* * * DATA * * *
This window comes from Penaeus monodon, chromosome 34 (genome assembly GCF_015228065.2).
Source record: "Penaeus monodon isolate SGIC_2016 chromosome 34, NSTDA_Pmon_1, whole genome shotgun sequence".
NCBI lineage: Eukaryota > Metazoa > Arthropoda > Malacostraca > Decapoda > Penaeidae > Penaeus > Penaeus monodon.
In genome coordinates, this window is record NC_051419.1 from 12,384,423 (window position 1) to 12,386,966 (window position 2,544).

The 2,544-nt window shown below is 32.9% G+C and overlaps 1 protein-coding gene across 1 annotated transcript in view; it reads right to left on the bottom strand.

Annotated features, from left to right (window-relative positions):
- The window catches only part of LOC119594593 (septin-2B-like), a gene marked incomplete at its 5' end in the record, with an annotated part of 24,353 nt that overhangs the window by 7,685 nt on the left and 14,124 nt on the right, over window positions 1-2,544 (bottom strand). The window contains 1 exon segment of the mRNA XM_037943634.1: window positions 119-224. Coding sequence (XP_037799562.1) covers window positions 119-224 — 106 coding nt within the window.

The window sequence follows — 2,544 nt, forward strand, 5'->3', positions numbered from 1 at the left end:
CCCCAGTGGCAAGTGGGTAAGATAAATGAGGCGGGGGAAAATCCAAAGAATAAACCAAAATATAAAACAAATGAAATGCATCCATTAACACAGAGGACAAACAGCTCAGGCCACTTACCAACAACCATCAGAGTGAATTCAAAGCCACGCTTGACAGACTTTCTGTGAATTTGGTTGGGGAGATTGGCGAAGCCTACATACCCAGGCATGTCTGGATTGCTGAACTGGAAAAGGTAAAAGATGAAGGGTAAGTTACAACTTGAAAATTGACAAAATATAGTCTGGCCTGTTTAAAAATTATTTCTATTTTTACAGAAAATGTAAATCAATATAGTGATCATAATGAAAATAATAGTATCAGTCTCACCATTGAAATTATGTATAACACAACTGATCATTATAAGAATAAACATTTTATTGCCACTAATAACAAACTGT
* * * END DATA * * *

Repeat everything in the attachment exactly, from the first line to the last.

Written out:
This window comes from Penaeus monodon, chromosome 34 (genome assembly GCF_015228065.2).
Source record: "Penaeus monodon isolate SGIC_2016 chromosome 34, NSTDA_Pmon_1, whole genome shotgun sequence".
NCBI lineage: Eukaryota > Metazoa > Arthropoda > Malacostraca > Decapoda > Penaeidae > Penaeus > Penaeus monodon.
In genome coordinates, this window is record NC_051419.1 from 12,384,423 (window position 1) to 12,386,966 (window position 2,544).

The 2,544-nt window shown below is 32.9% G+C and overlaps 1 protein-coding gene across 1 annotated transcript in view; it reads right to left on the bottom strand.

Annotated features, from left to right (window-relative positions):
- The window catches only part of LOC119594593 (septin-2B-like), a gene marked incomplete at its 5' end in the record, with an annotated part of 24,353 nt that overhangs the window by 7,685 nt on the left and 14,124 nt on the right, over window positions 1-2,544 (bottom strand). The window contains 1 exon segment of the mRNA XM_037943634.1: window positions 119-224. Coding sequence (XP_037799562.1) covers window positions 119-224 — 106 coding nt within the window.

The window sequence follows — 2,544 nt, forward strand, 5'->3', positions numbered from 1 at the left end:
CCCCAGTGGCAAGTGGGTAAGATAAATGAGGCGGGGGAAAATCCAAAGAATAAACCAAAATATAAAACAAATGAAATGCATCCATTAACACAGAGGACAAACAGCTCAGGCCACTTACCAACAACCATCAGAGTGAATTCAAAGCCACGCTTGACAGACTTTCTGTGAATTTGGTTGGGGAGATTGGCGAAGCCTACATACCCAGGCATGTCTGGATTGCTGAACTGGAAAAGGTAAAAGATGAAGGGTAAGTTACAACTTGAAAATTGACAAAATATAGTCTGGCCTGTTTAAAAATTATTTCTATTTTTACAGAAAATGTAAATCAATATAGTGATCATAATGAAAATAATAGTATCAGTCTCACCATTGAAATTATGTATAACACAACTGATCATTATAAGAATAAACATTTTATTGCCACTAATAACAAACTGT